Maxwell's equations: Four equations (Faraday's law, Ampere's law, and two Gauss' laws) that describe the total relationship between electricity and magnetism; the equations are derived through observations in experimentation.
solenoid: A coil of wire used in an electromagnet.
voltage: The rate at which energy is drawn from a source that produces a flow of electricity in a circuit; expressed in volt
Informal Questions: Ask the students, and discuss as a class:
- What is an electromagnet? Hint: Split the word and go from there. (Answer: An electromagnet is any object that becomes a magnet when electricity is run through it, and stops being a magnet when the electricity is turned off.)
- How do you think that most of the electricity that we use is generated? (Answer: Most electricity is produced by moving a coil of wire and a magnet around each other. Less than 1% of the electricity is presently produced through chemical reactions and solar panels.)
Magnetic Field Lines of Arbitrary Shaped Magnets: When building a generator, you need a magnet and a coil of wire. To make sure the generator works properly, you must know the direction the field lines of the magnet are pointing. Tell the students that they are engineers in charge of designing a generator. They are given a horseshoe-shaped magnet. In order to proceed in construction, they must first determine the orientation of the field lines. Direct students to draw a magnet in a horseshoe shape. On the drawing, have them indicate which end would be the north pole and which end would be the south pole. Then give them several minutes to draw how the field lines would look for this particular shaped magnet. (Answer: See Figure 2. Magnetic field lines form closed loops, extending from the south pole to the north pole and back again. They are always drawn pointing to where the north pole is being pulled. They point in the opposite direction of where the south pole is being pulled.)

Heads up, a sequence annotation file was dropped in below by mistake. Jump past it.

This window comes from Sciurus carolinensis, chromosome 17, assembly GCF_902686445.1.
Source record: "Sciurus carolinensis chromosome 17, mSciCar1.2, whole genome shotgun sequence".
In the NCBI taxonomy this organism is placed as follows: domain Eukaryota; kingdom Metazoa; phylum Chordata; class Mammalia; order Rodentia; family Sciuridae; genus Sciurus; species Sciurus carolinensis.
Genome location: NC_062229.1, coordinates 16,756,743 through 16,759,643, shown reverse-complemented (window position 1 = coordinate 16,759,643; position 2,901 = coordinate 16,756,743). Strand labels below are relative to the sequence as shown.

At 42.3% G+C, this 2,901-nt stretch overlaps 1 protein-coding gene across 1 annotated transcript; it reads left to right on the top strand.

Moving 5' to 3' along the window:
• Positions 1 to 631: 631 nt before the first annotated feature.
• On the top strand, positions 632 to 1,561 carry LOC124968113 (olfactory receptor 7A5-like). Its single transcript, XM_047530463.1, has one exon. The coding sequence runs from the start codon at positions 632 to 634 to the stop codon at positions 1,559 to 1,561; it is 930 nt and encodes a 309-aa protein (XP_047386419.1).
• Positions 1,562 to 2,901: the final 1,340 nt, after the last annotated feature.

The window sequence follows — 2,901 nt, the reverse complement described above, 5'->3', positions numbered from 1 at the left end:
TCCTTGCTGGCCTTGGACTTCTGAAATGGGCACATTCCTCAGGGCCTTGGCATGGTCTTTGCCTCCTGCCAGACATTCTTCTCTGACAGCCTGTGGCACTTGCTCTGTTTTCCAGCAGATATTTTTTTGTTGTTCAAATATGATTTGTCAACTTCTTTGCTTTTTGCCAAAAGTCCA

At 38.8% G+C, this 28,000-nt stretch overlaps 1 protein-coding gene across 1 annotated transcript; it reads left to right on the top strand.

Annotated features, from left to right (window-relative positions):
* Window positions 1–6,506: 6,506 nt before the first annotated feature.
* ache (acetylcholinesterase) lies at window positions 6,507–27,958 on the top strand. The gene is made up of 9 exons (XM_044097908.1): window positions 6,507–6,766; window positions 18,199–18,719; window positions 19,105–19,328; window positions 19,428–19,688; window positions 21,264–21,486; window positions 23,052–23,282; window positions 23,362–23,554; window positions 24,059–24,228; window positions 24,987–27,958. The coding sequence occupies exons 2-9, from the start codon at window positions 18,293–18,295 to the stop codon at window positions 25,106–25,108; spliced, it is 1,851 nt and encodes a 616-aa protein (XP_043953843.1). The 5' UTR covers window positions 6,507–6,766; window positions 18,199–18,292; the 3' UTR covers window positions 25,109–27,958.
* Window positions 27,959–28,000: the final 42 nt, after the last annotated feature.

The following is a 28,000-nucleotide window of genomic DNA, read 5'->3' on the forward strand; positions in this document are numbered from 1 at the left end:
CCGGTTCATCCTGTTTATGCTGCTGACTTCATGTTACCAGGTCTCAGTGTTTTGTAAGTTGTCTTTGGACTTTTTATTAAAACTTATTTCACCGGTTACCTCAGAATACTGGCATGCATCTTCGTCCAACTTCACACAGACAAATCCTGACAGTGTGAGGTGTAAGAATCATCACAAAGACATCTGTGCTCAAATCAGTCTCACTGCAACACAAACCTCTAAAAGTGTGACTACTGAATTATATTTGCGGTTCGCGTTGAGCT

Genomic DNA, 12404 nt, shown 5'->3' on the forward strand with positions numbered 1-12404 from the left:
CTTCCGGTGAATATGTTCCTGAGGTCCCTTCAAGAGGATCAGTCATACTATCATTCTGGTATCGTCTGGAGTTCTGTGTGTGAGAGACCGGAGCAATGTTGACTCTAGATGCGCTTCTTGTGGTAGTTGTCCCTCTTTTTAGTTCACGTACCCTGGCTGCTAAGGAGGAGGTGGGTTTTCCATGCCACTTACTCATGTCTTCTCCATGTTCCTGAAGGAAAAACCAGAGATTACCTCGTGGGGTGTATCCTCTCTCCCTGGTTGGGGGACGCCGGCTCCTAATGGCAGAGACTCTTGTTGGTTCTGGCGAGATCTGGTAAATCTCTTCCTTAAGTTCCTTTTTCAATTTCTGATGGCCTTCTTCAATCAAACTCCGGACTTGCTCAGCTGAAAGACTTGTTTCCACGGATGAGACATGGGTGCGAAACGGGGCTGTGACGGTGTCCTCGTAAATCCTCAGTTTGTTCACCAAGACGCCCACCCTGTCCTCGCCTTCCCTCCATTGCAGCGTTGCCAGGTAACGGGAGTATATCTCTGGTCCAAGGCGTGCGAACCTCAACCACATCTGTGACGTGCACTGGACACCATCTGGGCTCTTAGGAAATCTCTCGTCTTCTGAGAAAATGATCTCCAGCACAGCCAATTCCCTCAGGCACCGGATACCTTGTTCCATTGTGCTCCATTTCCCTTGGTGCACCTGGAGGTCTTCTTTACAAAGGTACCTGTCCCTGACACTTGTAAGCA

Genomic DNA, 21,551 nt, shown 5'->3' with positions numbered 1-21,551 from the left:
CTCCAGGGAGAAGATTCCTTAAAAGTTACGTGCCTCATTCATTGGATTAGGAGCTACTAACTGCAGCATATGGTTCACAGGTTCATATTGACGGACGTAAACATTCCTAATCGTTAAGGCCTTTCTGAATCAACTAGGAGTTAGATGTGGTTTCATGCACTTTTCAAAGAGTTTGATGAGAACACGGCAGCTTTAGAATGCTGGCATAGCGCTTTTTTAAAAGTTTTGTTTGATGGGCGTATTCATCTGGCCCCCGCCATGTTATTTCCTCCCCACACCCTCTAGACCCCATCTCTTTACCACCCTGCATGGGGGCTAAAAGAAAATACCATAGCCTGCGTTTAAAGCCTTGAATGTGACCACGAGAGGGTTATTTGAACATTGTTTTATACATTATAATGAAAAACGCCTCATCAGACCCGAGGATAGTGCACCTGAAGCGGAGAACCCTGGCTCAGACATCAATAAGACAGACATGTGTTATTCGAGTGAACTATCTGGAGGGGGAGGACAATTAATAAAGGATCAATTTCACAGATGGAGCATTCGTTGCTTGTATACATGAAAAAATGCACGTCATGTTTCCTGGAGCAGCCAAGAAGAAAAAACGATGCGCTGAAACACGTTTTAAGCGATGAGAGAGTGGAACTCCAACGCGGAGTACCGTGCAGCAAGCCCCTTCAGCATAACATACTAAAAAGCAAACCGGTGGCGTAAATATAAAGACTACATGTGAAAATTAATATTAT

- With a partner, make a list of the factors that might affect the strength of an electromagnet, as pictured in Figure 1.
- The type of coil/wire (that is, the lower resistance in winding material, the more powerful it will be)
- The number of windings of the coil (that is, more windings makes more powerful electromagnet)
- Stronger electrical power
- Less leakage fro the power from the windings (i.e. better insulation makes a more powerful magnet)
- Knowing the factors that influence strength of the electromagnet, do some research on the type of wire and insulation one could use to make a strong electromagnet.
 Fowler, Michael. "Historical Beginnings of Theories of Electricity and Magnetism." Posted 1997. Galileo and Einstein, Physics, University of Virginia. Accessed November 30, 2011. (course lecture notes) http://galileoandeinstein.physics.virginia.edu/more_stuff/E&M_Hist.html
 Fitzpatrick, Richard. "Ampère's Circuital Law." Posted July 14, 2007. Electromagnetism and Optics, an introductory course at the University of Texas at Austin. Accessed November 30, 2011. http://farside.ph.utexas.edu/teaching/316/lectures/node75.html
Copyright© 2013 by 2013 Regents of the University of Colorado; original © 2011 College of Engineering, University of South Florida
ContributorsJames Cooper and Mandek Richardson (under the advisement of Patricio Rocha and Tapas K. Das)
Supporting ProgramSTARS GK-12 Program, College of Engineering, University of South Florida
This curriculum was developed by the USF Students, Teachers and Resources in Sciences (STARS) Program under National Science Foundation grant numbers DGE 0139348 and DGE 0638709. However, these contents do not necessarily represent the policies of the NSF, and you should not assume endorsement by the federal government.
Last modified: March 7, 2022